Thursday, January 16, 2020

Is Git Irreplaceable?

wyoung (Hacker News):

I worry that Git might be the last mass-market DVCS within my lifetime. Git effectively has a global monopoly on DVCSes, and I don’t see how you replace such a thing.

Replacing RCS with CVS was easy. Replacing CVS with Subversion was a big fight in many places. Replacing the remaining CVS and Subversion repos with something modern may never happen. Replacing Git with something better looks impossible.

Via Greg Hurrell:

My take: scalability is the biggest hurdle (weak spot) that must be overcome; complaints about usability are majorly exaggerated – version control has some inherent complexity that can’t be elided.

I think that’s right. The command-line weirdness is gradually being addressed, and you can mostly avoid it by using a GUI, anyway. The alternatives I’ve seen are also inherently complex.


1 Comment RSS · Twitter

People have problems with git - there's no questioning that. Some of those problems are addressed by adding new features to git, or by modifying it in other ways. And some people design alternative SCMs that don't have the problems, but probably have different problems.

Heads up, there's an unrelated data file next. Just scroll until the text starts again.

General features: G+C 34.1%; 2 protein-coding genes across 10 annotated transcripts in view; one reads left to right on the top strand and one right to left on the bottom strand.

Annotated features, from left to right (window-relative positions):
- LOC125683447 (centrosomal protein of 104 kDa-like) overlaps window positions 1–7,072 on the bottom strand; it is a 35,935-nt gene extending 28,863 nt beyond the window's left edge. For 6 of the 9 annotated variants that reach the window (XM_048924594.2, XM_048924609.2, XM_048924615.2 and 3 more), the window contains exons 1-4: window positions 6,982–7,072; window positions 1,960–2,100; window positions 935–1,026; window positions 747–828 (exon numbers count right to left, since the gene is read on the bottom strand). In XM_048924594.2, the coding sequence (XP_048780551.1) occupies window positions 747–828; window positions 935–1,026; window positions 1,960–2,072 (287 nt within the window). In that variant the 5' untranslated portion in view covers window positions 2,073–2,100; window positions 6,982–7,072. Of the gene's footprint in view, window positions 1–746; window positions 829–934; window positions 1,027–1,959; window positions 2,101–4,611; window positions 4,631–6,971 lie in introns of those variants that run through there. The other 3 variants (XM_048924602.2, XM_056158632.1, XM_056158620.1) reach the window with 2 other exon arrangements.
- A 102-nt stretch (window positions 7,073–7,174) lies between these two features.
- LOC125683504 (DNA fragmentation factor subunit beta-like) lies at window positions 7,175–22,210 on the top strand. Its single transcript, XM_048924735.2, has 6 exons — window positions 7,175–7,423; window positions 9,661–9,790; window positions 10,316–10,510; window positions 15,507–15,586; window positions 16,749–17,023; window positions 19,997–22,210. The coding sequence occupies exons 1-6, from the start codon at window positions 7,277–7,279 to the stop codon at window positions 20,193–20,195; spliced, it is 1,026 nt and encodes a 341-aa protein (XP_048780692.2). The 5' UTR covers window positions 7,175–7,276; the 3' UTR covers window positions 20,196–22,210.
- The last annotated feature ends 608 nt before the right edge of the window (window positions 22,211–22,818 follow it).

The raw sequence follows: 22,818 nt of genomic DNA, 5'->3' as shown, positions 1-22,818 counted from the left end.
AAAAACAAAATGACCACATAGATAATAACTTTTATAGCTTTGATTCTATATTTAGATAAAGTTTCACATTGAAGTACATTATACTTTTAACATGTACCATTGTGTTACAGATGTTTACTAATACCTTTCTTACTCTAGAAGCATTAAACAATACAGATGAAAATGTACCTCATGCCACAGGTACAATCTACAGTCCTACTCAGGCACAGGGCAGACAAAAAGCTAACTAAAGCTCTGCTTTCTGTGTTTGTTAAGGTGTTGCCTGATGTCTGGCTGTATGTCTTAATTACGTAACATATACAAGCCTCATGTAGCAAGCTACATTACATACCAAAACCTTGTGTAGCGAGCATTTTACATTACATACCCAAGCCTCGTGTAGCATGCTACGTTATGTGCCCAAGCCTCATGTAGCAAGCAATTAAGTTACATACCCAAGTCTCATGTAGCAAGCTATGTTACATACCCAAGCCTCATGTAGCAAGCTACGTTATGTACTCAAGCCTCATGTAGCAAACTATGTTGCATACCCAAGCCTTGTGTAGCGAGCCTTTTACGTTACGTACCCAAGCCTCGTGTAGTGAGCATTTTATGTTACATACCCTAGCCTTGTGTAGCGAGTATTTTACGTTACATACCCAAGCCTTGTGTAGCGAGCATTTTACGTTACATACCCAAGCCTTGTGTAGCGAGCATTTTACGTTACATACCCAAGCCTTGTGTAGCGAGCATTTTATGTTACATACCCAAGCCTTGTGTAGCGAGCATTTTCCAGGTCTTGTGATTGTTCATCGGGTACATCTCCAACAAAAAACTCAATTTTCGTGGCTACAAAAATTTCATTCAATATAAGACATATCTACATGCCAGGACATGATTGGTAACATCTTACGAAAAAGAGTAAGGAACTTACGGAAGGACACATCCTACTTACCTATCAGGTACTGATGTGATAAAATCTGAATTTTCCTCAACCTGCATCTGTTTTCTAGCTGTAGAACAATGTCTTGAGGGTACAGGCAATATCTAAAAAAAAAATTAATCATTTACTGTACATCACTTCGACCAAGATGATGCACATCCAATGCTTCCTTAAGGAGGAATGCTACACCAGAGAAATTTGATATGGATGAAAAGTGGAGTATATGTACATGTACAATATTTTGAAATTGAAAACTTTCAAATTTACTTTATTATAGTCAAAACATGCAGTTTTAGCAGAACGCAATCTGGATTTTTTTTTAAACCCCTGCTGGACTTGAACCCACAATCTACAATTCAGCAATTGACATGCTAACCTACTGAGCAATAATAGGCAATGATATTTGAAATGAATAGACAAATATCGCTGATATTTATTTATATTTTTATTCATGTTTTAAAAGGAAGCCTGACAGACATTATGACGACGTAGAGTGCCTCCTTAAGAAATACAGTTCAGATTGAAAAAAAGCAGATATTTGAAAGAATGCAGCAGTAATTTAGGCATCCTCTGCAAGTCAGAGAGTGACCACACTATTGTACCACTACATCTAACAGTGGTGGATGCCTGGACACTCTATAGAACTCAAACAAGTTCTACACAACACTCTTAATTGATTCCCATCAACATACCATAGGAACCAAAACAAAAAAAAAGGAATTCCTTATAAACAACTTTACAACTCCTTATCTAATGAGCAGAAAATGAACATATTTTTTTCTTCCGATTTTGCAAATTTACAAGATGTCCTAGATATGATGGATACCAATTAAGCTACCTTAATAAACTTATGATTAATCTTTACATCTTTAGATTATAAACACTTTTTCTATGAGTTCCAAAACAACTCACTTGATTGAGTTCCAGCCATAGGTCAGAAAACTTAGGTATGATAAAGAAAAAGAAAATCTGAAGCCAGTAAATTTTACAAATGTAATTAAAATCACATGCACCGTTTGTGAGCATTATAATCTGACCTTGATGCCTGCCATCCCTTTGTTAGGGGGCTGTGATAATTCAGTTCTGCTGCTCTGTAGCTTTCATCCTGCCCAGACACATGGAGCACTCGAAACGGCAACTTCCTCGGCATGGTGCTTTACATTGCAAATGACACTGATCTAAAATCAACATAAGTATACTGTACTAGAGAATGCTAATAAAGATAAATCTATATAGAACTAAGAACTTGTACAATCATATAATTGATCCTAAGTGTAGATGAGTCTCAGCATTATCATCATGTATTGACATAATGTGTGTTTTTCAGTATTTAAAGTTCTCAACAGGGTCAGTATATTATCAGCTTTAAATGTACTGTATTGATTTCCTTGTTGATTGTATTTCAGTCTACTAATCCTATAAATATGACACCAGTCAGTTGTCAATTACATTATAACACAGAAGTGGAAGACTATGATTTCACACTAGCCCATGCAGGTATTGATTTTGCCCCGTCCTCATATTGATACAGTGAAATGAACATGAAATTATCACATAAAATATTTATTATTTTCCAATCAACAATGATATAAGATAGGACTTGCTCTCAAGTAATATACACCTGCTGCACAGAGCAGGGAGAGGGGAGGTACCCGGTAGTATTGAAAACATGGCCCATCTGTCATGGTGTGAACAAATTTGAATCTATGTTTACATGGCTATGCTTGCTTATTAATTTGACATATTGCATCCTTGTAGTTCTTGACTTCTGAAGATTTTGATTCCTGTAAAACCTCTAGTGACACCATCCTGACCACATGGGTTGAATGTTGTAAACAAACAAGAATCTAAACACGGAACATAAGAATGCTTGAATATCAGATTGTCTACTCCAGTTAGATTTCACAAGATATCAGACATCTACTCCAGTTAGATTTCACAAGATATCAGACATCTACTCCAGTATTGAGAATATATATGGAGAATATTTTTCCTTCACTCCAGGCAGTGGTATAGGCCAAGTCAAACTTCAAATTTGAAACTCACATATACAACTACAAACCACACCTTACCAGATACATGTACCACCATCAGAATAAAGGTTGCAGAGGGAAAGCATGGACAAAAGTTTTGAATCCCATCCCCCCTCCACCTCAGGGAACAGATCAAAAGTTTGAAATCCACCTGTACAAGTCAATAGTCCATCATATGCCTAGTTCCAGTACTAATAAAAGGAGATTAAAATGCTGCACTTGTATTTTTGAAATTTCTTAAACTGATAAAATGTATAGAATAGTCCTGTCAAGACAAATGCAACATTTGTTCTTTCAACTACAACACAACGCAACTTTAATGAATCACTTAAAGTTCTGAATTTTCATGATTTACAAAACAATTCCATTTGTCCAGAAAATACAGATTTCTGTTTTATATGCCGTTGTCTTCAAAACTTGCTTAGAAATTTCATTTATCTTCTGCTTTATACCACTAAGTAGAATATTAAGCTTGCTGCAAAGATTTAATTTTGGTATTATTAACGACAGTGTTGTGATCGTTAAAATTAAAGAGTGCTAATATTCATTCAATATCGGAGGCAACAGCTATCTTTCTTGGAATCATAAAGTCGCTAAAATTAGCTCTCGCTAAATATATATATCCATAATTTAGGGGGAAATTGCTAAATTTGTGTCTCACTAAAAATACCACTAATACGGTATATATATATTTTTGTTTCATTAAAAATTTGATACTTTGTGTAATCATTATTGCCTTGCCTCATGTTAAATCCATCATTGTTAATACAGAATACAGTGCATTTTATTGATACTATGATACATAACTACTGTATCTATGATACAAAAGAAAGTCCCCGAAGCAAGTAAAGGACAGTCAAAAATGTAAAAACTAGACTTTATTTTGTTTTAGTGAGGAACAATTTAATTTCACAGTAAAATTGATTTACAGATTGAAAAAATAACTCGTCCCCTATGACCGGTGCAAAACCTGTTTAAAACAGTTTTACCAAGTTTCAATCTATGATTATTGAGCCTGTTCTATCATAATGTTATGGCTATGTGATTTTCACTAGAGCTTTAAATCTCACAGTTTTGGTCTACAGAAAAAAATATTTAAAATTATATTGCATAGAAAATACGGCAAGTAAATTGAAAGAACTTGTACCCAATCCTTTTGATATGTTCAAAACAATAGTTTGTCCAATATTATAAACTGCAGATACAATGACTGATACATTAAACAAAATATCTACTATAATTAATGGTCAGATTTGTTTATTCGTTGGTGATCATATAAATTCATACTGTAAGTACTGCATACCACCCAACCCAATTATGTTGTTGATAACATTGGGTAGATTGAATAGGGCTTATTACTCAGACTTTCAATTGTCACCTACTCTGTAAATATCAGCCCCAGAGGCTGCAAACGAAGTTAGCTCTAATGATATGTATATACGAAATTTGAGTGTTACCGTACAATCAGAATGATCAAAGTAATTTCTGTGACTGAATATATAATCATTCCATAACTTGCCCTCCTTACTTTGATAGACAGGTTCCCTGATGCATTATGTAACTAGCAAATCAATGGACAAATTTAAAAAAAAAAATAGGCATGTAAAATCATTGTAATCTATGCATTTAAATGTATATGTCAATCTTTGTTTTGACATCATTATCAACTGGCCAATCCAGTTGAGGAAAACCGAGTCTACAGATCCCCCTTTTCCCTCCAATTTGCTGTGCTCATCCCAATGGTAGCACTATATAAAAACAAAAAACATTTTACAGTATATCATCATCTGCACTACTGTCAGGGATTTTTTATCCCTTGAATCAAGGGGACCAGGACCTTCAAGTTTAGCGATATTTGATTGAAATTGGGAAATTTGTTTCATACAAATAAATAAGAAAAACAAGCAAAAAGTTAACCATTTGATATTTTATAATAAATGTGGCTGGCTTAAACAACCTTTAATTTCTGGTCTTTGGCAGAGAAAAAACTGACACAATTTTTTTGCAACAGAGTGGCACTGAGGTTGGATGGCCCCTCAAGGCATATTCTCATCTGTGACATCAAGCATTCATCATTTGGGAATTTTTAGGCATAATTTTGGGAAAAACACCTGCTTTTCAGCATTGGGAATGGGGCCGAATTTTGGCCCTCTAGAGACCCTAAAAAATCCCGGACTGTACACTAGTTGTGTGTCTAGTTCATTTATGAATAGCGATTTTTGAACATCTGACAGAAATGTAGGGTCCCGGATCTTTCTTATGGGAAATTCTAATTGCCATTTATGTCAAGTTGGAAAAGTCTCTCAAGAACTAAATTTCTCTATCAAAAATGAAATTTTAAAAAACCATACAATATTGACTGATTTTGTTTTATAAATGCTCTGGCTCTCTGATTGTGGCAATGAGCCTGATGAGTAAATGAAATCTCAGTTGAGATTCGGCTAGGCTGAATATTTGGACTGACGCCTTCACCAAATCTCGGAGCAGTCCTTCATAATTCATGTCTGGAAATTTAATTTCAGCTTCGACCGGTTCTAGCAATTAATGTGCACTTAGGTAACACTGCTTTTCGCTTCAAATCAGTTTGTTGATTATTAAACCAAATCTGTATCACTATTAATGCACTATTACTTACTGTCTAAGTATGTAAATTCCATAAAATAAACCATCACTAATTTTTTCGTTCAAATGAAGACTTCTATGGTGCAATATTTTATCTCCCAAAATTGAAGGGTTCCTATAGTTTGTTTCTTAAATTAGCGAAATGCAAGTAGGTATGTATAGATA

As with everything in open source, an alternative product will become popular if it addresses problems that the incumbent product fails to address after a significant amount of time elapses. People who like the new alternative will advocate it and may or may not convince others to follow along. The old and new ones may coexist for quite a while, or some may fade into obscurity.

We've seen this many times all over the open source world. Window managers and desktops (KDE, Gnome and dozens of other alternatives). Compilers (gcc vs. clang). Package management (dpkg/apt vs rpm/yum). Linux vs. BSD and countless distributions of each.

Git is an extremely popular product and I don't see anything on the horizon that is likely to displace it from that position in the foreseeable future, but that's not the same as saying that this dominance will last forever. SCM requirements change over time. Git's maintainers may or may not be able to keep pace over the next several years. There may be technical or political reasons why git can't satisfy everybody's requirements.

Leave a Comment